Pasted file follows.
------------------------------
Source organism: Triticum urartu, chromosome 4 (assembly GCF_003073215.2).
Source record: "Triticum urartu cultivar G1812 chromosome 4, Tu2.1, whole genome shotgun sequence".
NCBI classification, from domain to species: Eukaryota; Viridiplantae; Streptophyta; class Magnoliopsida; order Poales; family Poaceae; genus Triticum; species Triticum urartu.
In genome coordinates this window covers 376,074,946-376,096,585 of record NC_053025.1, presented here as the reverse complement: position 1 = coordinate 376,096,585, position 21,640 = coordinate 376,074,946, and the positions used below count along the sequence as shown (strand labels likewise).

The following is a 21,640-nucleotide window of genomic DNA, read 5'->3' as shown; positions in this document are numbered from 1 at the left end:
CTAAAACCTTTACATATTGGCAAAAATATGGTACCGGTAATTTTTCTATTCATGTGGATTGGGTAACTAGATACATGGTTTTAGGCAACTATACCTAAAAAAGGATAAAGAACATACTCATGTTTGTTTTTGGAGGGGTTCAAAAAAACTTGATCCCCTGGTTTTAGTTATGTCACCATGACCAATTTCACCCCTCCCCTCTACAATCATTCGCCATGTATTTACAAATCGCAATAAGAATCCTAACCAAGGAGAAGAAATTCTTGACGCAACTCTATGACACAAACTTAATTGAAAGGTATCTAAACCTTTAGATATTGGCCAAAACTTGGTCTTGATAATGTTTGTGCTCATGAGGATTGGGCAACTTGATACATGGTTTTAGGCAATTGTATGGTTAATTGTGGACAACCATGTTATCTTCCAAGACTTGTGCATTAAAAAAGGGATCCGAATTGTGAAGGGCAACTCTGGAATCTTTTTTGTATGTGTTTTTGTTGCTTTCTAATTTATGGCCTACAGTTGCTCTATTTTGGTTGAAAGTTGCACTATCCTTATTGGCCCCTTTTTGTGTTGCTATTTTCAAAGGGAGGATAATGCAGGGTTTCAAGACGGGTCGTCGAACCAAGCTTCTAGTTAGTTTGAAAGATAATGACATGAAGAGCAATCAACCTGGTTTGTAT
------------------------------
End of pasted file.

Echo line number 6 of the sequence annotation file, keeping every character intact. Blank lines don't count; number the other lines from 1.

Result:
CTAAAACCTTTACATATTGGCAAAAATATGGTACCGGTAATTTTTCTATTCATGTGGATTGGGTAACTAGATACATGGTTTTAGGCAACTATACCTAAAAAAGGATAAAGAACATACTCATGTTTGTTTTTGGAGGGGTTCAAAAAAACTTGATCCCCTGGTTTTAGTTATGTCACCATGACCAATTTCACCCCTCCCCTCTACAATCATTCGCCATGTATTTACAAATCGCAATAAGAATCCTAACCAAGGAGAAGAAATTCTTGACGCAACTCTATGACACAAACTTAATTGAAAGGTATCTAAACCTTTAGATATTGGCCAAAACTTGGTCTTGATAATGTTTGTGCTCATGAGGATTGGGCAACTTGATACATGGTTTTAGGCAATTGTATGGTTAATTGTGGACAACCATGTTATCTTCCAAGACTTGTGCATTAAAAAAGGGATCCGAATTGTGAAGGGCAACTCTGGAATCTTTTTTGTATGTGTTTTTGTTGCTTTCTAATTTATGGCCTACAGTTGCTCTATTTTGGTTGAAAGTTGCACTATCCTTATTGGCCCCTTTTTGTGTTGCTATTTTCAAAGGGAGGATAATGCAGGGTTTCAAGACGGGTCGTCGAACCAAGCTTCTAGTTAGTTTGAAAGATAATGACATGAAGAGCAATCAACCTGGTTTGTAT